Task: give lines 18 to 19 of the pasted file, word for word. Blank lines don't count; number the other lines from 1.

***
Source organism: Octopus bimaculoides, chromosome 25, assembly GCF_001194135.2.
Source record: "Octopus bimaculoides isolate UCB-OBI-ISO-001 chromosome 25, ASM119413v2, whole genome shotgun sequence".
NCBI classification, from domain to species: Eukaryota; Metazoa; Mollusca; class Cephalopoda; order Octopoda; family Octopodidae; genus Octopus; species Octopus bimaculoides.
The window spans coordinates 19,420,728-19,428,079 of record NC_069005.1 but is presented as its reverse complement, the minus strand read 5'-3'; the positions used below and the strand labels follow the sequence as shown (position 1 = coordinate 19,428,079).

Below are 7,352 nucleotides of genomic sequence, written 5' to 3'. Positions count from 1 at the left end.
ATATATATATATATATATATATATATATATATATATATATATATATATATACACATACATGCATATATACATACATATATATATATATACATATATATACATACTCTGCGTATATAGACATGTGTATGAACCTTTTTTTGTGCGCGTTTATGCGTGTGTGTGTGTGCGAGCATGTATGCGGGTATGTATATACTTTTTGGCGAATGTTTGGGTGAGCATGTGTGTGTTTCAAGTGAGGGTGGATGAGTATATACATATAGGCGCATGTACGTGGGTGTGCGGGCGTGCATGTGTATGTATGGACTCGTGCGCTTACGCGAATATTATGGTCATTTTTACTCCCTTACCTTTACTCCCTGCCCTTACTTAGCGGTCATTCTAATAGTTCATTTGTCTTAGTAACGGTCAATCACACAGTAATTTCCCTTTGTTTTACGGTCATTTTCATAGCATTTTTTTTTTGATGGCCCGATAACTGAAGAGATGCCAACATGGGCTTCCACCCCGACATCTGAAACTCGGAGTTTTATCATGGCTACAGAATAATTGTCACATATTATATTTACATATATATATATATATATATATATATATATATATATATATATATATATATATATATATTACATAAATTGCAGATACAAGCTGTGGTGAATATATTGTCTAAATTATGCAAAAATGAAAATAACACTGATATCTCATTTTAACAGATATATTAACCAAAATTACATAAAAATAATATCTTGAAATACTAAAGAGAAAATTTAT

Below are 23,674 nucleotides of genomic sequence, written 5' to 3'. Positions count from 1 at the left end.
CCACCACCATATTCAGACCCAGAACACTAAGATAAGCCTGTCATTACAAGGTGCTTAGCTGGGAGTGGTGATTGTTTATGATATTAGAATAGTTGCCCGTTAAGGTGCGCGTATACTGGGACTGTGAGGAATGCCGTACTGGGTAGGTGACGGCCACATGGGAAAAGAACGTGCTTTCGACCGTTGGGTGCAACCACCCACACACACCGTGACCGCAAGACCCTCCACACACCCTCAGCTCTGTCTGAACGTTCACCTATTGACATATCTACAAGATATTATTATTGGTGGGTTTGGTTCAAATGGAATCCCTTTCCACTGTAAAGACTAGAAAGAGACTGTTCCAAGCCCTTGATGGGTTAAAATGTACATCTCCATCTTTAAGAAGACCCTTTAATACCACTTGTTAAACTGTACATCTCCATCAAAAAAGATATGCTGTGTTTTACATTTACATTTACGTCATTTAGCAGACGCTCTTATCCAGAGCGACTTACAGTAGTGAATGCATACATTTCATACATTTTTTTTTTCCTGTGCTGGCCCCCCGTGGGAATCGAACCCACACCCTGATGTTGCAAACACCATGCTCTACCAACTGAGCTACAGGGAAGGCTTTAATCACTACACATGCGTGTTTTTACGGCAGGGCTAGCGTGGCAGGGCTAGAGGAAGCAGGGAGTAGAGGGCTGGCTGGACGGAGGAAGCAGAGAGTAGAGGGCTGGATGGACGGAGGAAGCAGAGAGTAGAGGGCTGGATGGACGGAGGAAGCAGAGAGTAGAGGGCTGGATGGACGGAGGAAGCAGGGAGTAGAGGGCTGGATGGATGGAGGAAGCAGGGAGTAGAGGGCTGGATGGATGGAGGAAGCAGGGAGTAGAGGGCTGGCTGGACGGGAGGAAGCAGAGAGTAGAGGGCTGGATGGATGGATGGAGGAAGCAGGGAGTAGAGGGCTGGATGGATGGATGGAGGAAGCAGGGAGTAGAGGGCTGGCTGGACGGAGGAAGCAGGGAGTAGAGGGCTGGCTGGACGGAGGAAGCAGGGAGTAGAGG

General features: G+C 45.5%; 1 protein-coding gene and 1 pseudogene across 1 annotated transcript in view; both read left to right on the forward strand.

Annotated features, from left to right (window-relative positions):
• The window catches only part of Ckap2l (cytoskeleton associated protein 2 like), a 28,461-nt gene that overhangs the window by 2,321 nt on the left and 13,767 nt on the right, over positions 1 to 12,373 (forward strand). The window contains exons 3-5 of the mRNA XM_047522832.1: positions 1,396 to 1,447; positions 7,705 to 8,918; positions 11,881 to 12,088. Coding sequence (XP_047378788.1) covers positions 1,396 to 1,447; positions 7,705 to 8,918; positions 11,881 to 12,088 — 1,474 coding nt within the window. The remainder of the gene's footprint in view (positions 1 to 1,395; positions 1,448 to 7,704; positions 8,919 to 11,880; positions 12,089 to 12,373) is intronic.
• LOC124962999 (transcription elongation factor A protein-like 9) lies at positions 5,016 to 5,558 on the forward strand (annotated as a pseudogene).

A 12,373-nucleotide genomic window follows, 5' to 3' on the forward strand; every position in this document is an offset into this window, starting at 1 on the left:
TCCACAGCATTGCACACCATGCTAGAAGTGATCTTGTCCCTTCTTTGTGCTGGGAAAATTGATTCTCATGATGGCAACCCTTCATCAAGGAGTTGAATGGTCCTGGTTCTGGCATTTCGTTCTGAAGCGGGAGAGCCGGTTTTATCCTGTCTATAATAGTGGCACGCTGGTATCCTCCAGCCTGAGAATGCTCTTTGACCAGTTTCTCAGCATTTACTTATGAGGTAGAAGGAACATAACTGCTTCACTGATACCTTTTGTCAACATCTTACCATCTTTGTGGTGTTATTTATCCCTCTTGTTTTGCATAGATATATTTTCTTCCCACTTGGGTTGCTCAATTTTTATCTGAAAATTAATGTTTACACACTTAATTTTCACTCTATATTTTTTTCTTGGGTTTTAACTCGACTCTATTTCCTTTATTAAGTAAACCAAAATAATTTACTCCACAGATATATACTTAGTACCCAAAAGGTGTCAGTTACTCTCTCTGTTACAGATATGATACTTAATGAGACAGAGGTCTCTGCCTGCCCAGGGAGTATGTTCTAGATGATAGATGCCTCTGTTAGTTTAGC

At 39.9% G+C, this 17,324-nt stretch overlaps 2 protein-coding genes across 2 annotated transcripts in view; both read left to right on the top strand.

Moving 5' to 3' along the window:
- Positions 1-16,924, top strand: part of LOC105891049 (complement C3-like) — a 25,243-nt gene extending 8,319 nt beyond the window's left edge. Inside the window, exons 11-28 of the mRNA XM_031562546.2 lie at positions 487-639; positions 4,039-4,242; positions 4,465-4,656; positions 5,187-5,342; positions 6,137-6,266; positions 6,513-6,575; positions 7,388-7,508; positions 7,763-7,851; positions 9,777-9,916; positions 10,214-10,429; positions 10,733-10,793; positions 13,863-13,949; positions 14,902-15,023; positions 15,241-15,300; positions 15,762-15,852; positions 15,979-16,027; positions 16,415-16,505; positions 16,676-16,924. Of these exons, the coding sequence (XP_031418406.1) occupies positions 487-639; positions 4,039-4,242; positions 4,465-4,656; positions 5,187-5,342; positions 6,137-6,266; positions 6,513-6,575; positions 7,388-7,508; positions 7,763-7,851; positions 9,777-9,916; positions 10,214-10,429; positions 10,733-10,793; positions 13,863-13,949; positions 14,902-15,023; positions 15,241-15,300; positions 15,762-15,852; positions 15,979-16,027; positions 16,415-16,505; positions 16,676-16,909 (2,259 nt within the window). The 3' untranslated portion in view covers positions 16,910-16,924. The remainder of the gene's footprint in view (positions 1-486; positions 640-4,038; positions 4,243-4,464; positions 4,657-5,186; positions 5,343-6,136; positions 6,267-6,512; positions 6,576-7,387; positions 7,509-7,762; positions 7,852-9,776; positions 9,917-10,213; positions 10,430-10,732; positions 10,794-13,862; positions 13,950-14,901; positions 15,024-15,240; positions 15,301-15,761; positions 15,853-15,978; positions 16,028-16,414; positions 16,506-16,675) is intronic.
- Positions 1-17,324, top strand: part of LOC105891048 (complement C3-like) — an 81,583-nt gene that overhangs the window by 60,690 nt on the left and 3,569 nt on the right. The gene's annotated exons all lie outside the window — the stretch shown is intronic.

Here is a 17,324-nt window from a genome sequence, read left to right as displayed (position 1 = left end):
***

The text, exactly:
- Positions 1-17,324, top strand: part of LOC105891048 (complement C3-like) — an 81,583-nt gene that overhangs the window by 60,690 nt on the left and 3,569 nt on the right. The gene's annotated exons all lie outside the window — the stretch shown is intronic.

Here is a 17,324-nt window from a genome sequence, read left to right as displayed (position 1 = left end):